Stephen Winegar was born on March 23, 1830 at Onondaga County, New York, to Samuel Thomas Winegar and his wife, Rhoda E. Cummins Winegar. The family came west through Ohio and being at Nauvoo for a time before Stephen and one of his brothers, Alvin, came to Utah about 1848. He married Lois Smith on August 1, 1850. He was a tall, slim man with light complexion. He had asthma quite badly.
They lived in a small log house in Salt Lake City until about 1871. While they were there, he worked on the building of the temple and tabernacle. He cut and hauled the big posts that hold up the balcony in the tabernacle. Their children were born while they lived in the Salt Lake area.
In 1871-72 they moved to Randolph, Utah, where he ranched and raised cattle. They then decided they needed more land as his sons became grown, so in June 1879, he loaded his mowing machine and hay rake in his wagon and with his three oldest sons and several other men, they traveled north looking for a place to build their homes. They arrived on the north side of the North Fork of the snake river at what became known as Egin Bench in July and decided that this was what they had been looking for. They started to build houses and they put up about 150 tons of wild hay.
After completing a two-room house, the boys went back to Utah and brought their mother and younger brothers to idaho. Louisa had married and Elnora remained in Utah with her. They had good weather most of the trip, leaving on October 25, 1879 and arriving just about the time that the winter snows came. The youngest son, Willis, told in his diary that they camped last night on the south fork of the Snake River. It was very cold and too late to ford that night. The next day, William Broadhurst rode his horse across before they tried the wagons. The water came way up on the wagon boxes, but they crossed safely and arrived about four that afternoon at the North Fork where Stephen was waiting for his family.
The winter was very cold that year and the river froze up with ice and flooded the other two cabins that had been built near the Winegar cabin by the John Powell family and a group of bachelors. They had to move in with the Winegars for part of the winter. The next year, Stephen moved his home onto the bench where he homesteaded. A few acres of that ground still belong to his great grandson, Vern Winegar. The house was the first one on the bench, had two rooms each about 16 by 20 feet, was built of quaking aspen, had a dirt floor, dirt roof and a fireplace.
Stephen Winegar and his family helped in the development of the Egin Bench community. The first Sunday School was held in their home and they had the first post office there. He also operated a small store from his home for a time. They erected a building on his farm to be used as a schoolhouse, dance hall and for church and meeting purposes. It burned down after a few years. Stephen Winegar died February 8, 1903 during the cold of winter on Egin Bench. He had taught his sons early in their youth to protect themselves from the wild and his sons were well known as guides throughout the area and did a lot of hunting, trapping and exploring in the region, even into Wyoming and Montana. They were lovers of the out of doors and they used these abilities to help provide for their families.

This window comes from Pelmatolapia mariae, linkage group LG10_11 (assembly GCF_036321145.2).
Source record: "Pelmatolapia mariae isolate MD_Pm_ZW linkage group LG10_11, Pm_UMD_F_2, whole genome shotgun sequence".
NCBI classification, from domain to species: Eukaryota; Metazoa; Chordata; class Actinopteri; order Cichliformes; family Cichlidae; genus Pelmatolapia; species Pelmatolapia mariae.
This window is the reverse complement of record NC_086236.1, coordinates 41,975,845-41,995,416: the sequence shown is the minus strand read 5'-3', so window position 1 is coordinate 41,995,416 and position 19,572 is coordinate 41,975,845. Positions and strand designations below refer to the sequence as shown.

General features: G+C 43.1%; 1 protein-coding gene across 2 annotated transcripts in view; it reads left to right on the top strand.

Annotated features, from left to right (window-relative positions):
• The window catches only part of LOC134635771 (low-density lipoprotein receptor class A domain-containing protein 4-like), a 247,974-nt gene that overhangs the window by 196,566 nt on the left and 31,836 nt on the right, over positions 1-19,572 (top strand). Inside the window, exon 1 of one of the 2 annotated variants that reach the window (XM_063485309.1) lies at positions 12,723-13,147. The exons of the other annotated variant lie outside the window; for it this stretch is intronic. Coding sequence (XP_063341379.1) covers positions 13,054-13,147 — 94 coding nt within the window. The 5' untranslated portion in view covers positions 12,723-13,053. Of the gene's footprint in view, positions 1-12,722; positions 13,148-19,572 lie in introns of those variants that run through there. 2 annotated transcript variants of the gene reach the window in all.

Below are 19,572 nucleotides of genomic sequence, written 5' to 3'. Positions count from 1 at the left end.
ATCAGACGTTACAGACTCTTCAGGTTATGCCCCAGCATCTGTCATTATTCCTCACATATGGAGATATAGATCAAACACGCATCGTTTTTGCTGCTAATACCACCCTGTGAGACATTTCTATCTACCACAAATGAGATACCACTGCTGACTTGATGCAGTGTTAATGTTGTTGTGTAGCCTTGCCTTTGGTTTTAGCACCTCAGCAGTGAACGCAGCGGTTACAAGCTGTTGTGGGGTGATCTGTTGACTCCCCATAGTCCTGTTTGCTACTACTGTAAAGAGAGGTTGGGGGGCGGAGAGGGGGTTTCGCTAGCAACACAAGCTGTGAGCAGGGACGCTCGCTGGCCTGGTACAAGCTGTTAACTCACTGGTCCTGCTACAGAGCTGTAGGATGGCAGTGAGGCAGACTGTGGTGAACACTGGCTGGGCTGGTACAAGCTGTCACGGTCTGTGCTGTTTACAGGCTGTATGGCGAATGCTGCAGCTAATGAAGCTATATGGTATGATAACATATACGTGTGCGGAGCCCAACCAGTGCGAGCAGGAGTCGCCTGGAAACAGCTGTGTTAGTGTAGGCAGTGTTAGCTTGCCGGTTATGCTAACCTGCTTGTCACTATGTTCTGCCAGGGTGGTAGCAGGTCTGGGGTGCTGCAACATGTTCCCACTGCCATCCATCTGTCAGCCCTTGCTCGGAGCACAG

In the early 1880’s, they entered the large basin across the Idaho border located below the South boundary of Yellowstone National Park, which became known as Winegar ‘s Hole. In 1984 the area called Winegar Hole was designated as Wilderness Area and was named the Winegar Hole Wilderness. It is 10,715 acres of prime grizzly bear habitat located in the state of Wyoming, and is within Caribou-Targhee National Forest.2 The Fremont County (Idaho) history says: “The Egin Bench was the first settlement and began when Stephen Winegar and his four sons, George, Willis, Leonard and John, put up the first log shelter during the summer of 1879 when they cut and stacked the wild hay in the river bottoms. “Winegar Hole” and “Gideon Winegar June, 1882 “carved on the cliff beside the Snake River, are reminders of these early settlers.” (The cliff is near the confluence of Warm River and the Henry’s Fork of the Snake River)
Stephen’s wife, Lois Smith was born October 4, 1833 to John Benjamin Smith and Jane Young in West Whitby, Ontario, Canada. Her family went to Nauvoo when she was four years old. In 1840, her father, mother and brothers George, James, William and sister Cynthia Jane all died with Cholera. A baby sister Emaline lived about a year and then died also, leaving Lois alone. She lived in the home of the Prophet Joseph Smith. She came to Utah when she was sixteen, where she also lived in President Brigham Young’s home until she married Stephen Winegar. She was a small woman, with dark eyes and hair. She was a hard worker and a good cook. She served as a midwife many times after they came to Idaho to Egin Bench, where she was the second white woman to live north of the river. She went day or night to help the sick. She learned the use of herbs from the Indians who became her friends. She made buckskin coats for her sons and beaded them like the Indians did.
She had tragedy in her life. Her son, Thomas Orlando died at the age of ten years and Leonard Wesley, an older son, was shot accidently when he was 27 years old, leaving a wife and small child. Also her husband Stephen had asthma very bad and could not do very much work. She was left a widow when he died in 1903, and stayed in her home until she passed away September 3, 1916.Recommend0 recommendationsPublished in